The School of Geography hosts a team of Biogeographers who investigate the distribution of species and ecosystems in geographic space and through geological time.
Our research focuses on the drivers of species and ecosystem diversity, the role of disturbance in shaping biological systems and the impact of human activity on species composition and diversity. We are actively engaged with researches from many disciplines, including botany, zoology and earth science and we presently work on a range of systems across the Southern Hemisphere. We are involved in research that aims to understand the role of fire in the Australian landscape, the influence of climatic change on natural systems and the key drivers of ecological diversity through time.
- Professor Barb Downes, Barb is an aquatic ecologist, with research experience in basic population and community ecology in both freshwater and marine environments.
- Dr Michael-Shawn Fletcher, Michael is interested in the long term interactions between humans, climate, disturbance and vegetation at local, regional and global scales.
- Dr Ian Thomas, Ian researches in palaeoecology and environmental studies and uses using pollen analyses and archaeological investigations to research human impacts on natural systems and the responses of plant communities to climate change.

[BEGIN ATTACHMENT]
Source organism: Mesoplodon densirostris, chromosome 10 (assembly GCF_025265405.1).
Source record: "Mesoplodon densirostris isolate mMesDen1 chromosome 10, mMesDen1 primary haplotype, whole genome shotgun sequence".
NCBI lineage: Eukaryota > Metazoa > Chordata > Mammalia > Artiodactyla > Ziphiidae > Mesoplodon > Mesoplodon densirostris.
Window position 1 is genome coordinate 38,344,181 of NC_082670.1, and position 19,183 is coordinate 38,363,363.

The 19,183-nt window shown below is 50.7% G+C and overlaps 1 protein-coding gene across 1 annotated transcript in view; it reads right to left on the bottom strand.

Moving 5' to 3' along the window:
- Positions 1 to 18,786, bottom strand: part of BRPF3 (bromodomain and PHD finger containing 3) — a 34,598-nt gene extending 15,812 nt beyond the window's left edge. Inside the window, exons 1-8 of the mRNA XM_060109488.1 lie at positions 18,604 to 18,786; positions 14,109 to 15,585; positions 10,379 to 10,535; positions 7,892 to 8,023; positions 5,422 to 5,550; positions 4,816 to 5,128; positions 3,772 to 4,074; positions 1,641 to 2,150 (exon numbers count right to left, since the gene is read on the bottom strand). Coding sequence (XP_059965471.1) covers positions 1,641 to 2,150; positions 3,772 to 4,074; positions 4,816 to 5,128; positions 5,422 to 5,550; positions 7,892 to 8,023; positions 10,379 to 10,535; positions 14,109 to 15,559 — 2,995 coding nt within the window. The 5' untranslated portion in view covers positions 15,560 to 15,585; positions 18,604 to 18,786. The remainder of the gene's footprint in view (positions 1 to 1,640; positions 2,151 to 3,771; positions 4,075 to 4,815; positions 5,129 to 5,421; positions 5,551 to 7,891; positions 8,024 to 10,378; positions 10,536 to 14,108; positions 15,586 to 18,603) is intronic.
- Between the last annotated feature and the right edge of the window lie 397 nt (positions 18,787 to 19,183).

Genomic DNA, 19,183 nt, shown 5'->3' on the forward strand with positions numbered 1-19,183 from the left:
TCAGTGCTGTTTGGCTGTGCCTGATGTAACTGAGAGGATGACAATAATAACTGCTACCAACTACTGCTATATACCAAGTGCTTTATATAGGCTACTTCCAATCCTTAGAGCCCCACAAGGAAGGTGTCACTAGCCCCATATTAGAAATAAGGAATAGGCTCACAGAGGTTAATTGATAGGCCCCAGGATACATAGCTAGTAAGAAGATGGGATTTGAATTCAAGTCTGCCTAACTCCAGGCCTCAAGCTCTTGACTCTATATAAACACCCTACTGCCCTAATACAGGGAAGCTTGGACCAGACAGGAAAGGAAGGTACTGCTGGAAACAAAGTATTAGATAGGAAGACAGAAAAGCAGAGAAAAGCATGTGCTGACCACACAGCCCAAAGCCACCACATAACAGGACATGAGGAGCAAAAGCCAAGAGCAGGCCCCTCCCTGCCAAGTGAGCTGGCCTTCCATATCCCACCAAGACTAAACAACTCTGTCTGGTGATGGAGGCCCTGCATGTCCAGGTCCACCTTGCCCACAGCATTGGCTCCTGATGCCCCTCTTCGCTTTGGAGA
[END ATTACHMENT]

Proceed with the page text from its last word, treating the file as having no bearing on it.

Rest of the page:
- Dr Jill Lancaster, Jill is a freshwater ecologist with broad interests in the biology aquatic insects, their population and community ecologies. Particular interests lie in insect dispersal, trophic interactions and bio-physical coupling.
- Bronwyn Dixon. Bronwyn’s research examines differing approaches to strengthen palaeoclimate reconstructions in the Australian context, including the application of Bayesian age modelling approaches and statistical reconstructions of decadal variability in Southeast Australian rainfall.
Supervisors: Dr. Russell Drysdale and Dr Jonathan Tyler
- Parastoo Yazdanparast. Parastoo’s palaeoecological research reconstructs the vegetation history surrounding salt lakes over the last few millennia in an attempt to place contemporary salinity ‘problems’ within a meaningful historical context.
Supervisors: Dr Ian Thomas and Dr Michael-Shawn Fletcher.